SALT LAKE CITY--Huntsman Cancer Institute (HCI) researchers Michael Deininger, M.D., Ph.D., and Thomas O'Hare, Ph.D., were part of a team that found a potent oral drug, ponatinib, effective in patients who have developed resistance to standard treatments for chronic myeloid leukemia (CML) and Philadelphia chromosome positive acute lymphoblastic lymphoma (Ph+ ALL). The New England Journal of Medicine released results of the trial today.
In the phase I clinical trial conducted at five cancer centers nationwide, ponatinib was highly active in patients with CML and Ph+ ALL who had developed resistance to currently approved tyrosine kinase inhibitors (TKIs), the standard treatment for CML and Ph+ ALL. Ponatinib is a rationally developed drug, designed in the labs of study sponsor ARIAD Pharmaceuticals, Inc. to address limitations of currently available treatments. Deininger, professor and chief of Hematology and Hematologic Malignancies at Huntsman Cancer Institute at the University of Utah, and O'Hare, a research associate professor, helped to develop ponatinib, and predicted its efficacy against all known mutant forms of BCR-ABL1, the abnormal protein tyrosine kinase that causes CML.
"Ponatinib is arguably the most potent and broadest BCR-ABL1 available thus far, covering even the T315I mutant, which is completely resistant against all approved TKIs", says Deininger, a senior author on the study who leads an ongoing ponatinib trial at Huntsman Cancer Institute. "The results of this study as well as preliminary data from a larger phase 2 trial show that ponatinib has remarkable activity in patients with resistant CML and Ph+ ALL, suggesting that this new TKI will expand our therapeutic armamentarium very significantly. It is a poster child for personalized cancer therapy."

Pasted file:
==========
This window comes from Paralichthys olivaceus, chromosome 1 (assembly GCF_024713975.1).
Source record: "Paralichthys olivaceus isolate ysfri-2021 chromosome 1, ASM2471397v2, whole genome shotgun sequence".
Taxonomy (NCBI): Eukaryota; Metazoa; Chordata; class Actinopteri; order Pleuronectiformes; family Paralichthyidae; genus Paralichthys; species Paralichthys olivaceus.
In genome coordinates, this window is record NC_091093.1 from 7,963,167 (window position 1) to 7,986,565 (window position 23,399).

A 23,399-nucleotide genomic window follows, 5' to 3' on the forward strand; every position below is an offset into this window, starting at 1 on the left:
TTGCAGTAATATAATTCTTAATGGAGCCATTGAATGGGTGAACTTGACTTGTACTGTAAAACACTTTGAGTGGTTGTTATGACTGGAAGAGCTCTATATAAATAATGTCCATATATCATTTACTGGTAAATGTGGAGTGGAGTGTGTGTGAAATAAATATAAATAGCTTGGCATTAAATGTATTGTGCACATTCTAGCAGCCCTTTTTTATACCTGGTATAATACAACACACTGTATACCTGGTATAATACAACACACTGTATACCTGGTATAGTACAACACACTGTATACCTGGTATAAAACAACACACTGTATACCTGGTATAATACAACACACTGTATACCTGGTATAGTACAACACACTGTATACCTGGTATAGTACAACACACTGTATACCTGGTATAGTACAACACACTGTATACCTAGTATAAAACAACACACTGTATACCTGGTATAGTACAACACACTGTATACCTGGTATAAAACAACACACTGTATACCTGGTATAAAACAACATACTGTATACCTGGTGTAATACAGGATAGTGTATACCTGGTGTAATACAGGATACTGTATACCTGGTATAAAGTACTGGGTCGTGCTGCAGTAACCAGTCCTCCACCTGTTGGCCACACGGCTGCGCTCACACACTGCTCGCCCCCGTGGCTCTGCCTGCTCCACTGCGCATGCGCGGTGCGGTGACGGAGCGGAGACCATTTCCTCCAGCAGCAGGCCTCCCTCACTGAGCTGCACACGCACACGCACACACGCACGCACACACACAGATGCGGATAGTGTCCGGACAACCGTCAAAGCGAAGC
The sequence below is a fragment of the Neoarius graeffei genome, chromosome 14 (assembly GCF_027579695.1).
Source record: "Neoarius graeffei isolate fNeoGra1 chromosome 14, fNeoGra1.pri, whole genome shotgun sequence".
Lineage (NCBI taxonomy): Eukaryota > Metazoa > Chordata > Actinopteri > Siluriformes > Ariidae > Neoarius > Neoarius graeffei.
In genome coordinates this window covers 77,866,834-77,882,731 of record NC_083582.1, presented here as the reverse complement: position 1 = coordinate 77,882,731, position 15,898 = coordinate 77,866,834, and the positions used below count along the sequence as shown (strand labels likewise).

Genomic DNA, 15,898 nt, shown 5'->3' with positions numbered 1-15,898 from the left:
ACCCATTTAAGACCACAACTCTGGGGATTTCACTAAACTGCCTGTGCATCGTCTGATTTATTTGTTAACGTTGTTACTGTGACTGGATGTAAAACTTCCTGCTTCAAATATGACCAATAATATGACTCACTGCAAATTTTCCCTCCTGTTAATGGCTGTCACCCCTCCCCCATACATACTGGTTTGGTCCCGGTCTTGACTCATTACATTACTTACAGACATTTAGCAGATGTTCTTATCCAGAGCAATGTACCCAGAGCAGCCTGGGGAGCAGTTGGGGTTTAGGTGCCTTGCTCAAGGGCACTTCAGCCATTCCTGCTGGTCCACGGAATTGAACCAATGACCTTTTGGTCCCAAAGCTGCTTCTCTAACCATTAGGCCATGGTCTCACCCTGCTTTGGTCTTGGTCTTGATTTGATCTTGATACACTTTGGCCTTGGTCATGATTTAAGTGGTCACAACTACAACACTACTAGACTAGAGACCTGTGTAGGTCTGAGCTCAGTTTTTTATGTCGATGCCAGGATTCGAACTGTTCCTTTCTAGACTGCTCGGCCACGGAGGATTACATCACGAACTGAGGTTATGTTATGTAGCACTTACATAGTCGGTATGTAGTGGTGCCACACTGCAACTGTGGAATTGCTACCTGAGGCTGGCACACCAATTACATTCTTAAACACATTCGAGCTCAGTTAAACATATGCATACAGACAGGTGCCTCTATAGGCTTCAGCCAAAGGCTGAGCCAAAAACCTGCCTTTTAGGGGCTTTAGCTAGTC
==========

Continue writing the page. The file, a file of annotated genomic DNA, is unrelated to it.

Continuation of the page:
The study was supported by ARIAD Pharmaceuticals. Deininger and O'Hare receive support from the Huntsman Cancer Foundation and CA042014. Deininger is also a Scholar of Clinical Research of the Leukemia & Lymphoma Society.
The mission of Huntsman Cancer Institute (HCI) at the University of Utah is to understand cancer from its beginnings, to use that knowledge in the creation and improvement of cancer treatments, to relieve the suffering of cancer patients, and to provide education about cancer risk, prevention, and care. HCI is a National Cancer Institute-Designated cancer center, which means that it meets the highest national standards for cancer care and research and receives support for its scientific endeavors. HCI is also a member of the National Comprehensive Cancer Network (NCCN), a not-for-profit alliance of the world's leading cancer centers that is dedicated to improving the quality and effectiveness of care provided to patients with cancer. For more information about HCI, please visit www.huntsmancancer.org.